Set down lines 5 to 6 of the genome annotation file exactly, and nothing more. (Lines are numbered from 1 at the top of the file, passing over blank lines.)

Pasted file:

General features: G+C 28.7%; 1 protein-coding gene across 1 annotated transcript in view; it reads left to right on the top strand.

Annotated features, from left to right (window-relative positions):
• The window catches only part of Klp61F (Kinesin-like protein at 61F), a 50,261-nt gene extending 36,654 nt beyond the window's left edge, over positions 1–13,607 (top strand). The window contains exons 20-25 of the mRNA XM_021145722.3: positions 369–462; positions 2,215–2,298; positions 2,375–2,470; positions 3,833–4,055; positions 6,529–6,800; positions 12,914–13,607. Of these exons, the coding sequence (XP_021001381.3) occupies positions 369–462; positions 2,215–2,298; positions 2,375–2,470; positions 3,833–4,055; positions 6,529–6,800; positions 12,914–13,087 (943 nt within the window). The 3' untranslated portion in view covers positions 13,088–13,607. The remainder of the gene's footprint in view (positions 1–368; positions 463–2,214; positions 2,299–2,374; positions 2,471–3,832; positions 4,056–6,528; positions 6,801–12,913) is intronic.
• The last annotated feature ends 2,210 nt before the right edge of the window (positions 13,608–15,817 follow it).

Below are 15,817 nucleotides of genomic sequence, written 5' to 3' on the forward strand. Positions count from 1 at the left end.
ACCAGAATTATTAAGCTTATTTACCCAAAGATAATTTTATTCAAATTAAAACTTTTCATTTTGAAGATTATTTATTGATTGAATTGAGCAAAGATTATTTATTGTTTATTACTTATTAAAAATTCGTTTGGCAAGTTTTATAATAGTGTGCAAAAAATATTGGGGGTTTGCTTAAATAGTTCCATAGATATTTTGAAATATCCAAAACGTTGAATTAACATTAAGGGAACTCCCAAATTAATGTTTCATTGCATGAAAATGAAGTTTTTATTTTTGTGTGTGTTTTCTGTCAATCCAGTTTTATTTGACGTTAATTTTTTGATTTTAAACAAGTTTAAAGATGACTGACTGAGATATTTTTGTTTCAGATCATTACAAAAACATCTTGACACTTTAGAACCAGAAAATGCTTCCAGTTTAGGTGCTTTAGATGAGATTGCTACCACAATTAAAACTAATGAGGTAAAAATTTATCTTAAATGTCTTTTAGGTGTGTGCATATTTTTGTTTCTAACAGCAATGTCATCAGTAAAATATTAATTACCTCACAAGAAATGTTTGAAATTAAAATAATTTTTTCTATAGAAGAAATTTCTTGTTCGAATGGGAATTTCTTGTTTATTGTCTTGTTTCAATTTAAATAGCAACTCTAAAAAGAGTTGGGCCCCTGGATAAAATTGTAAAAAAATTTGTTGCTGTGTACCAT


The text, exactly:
Below are 15,817 nucleotides of genomic sequence, written 5' to 3' on the forward strand. Positions count from 1 at the left end.
ACCAGAATTATTAAGCTTATTTACCCAAAGATAATTTTATTCAAATTAAAACTTTTCATTTTGAAGATTATTTATTGATTGAATTGAGCAAAGATTATTTATTGTTTATTACTTATTAAAAATTCGTTTGGCAAGTTTTATAATAGTGTGCAAAAAATATTGGGGGTTTGCTTAAATAGTTCCATAGATATTTTGAAATATCCAAAACGTTGAATTAACATTAAGGGAACTCCCAAATTAATGTTTCATTGCATGAAAATGAAGTTTTTATTTTTGTGTGTGTTTTCTGTCAATCCAGTTTTATTTGACGTTAATTTTTTGATTTTAAACAAGTTTAAAGATGACTGACTGAGATATTTTTGTTTCAGATCATTACAAAAACATCTTGACACTTTAGAACCAGAAAATGCTTCCAGTTTAGGTGCTTTAGATGAGATTGCTACCACAATTAAAACTAATGAGGTAAAAATTTATCTTAAATGTCTTTTAGGTGTGTGCATATTTTTGTTTCTAACAGCAATGTCATCAGTAAAATATTAATTACCTCACAAGAAATGTTTGAAATTAAAATAATTTTTTCTATAGAAGAAATTTCTTGTTCGAATGGGAATTTCTTGTTTATTGTCTTGTTTCAATTTAAATAGCAACTCTAAAAAGAGTTGGGCCCCTGGATAAAATTGTAAAAAAATTTGTTGCTGTGTACCAT